Pre-slaughter stress can result in variations in the glycogen storage and metabolic changes of muscle, responsible for quality poultry meat. Aim of this study was to investigate, as pre-slaughter stress markers and quality meat, physicochemical (pH), biochemical (muscle glycogen content), and chemical (super oxides free radicals) parameters. The carcass quality, as incidence of individual carcass defects, was also evaluated. Twenty broilers were processed with two different electrical stunning: high (250 Hz; 640 mA; 60V) (Lot C or control) and low (150 Hz; 360 mA; 60 V) (Lot A) frequency and intensity, using sinusoidal alternating current. As preliminary results, the use of low frequency and intensity induced faster pH decline post mortem and adequate acidification of pH at 3 hours (6.49 Lot C; 6.37 Lot A), better muscle glycogen reserve (0.770 μL/50 mL Lot C; 1.497 μL/50mL Lot A), and lightly more rapid muscle oxidation (IDF: 0.109 Lot C; 0.122 Lot A), (FOX: 0.131 MeqO2/kg Lot C; 0.140 MeqO2/kg Lot A). The incidence of individual carcass defects sufficient to cause downgrading or rejection, both in Lot C and Lot A, was generally low. In a multidisciplinary approach, to assess animal welfare and quality poultry meat, additional and feasible parameters should be implemented. Monitoring of pH, muscle glycogen reserve and superoxide free radical production measurements might be markers easier to use, routinely, in practice at abattoir. Further studies are needed to evaluate the usefulness of these parameters.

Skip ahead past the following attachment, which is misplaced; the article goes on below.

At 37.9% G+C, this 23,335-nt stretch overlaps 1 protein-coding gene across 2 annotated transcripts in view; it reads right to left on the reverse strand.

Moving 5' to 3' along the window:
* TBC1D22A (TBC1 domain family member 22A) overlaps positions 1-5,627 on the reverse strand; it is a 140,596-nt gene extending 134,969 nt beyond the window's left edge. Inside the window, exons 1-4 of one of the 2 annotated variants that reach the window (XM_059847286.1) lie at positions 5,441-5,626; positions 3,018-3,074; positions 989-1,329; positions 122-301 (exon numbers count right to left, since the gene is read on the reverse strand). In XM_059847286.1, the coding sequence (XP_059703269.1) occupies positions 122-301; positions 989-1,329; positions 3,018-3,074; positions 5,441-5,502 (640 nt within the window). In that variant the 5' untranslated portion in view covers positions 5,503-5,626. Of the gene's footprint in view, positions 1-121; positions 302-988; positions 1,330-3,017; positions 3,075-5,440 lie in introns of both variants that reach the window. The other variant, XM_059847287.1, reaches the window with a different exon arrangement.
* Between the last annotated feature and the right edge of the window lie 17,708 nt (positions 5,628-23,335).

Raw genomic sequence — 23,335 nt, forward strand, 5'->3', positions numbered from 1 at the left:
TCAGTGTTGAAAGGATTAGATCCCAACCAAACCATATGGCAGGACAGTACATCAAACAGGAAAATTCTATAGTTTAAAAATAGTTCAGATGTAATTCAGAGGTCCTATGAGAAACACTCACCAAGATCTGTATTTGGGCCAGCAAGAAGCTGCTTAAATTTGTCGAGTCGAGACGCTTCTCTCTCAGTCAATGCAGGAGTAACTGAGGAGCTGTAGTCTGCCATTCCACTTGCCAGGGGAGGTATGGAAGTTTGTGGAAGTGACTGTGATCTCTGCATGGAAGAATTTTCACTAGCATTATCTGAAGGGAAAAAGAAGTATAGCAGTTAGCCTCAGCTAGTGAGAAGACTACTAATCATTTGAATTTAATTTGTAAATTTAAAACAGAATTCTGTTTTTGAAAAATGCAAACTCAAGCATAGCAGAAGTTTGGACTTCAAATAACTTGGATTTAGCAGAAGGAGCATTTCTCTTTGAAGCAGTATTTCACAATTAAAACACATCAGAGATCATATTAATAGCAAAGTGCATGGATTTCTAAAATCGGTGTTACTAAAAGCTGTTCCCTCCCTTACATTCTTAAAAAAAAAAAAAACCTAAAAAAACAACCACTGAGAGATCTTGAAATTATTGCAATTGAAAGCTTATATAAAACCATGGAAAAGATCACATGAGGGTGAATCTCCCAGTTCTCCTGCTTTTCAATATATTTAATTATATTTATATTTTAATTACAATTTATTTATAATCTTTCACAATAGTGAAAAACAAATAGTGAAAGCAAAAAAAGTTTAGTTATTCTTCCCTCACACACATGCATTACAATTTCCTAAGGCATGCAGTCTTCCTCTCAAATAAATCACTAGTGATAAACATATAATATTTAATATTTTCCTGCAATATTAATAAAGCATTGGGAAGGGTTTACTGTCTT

Poultry meat; Animal welfare; Stress markers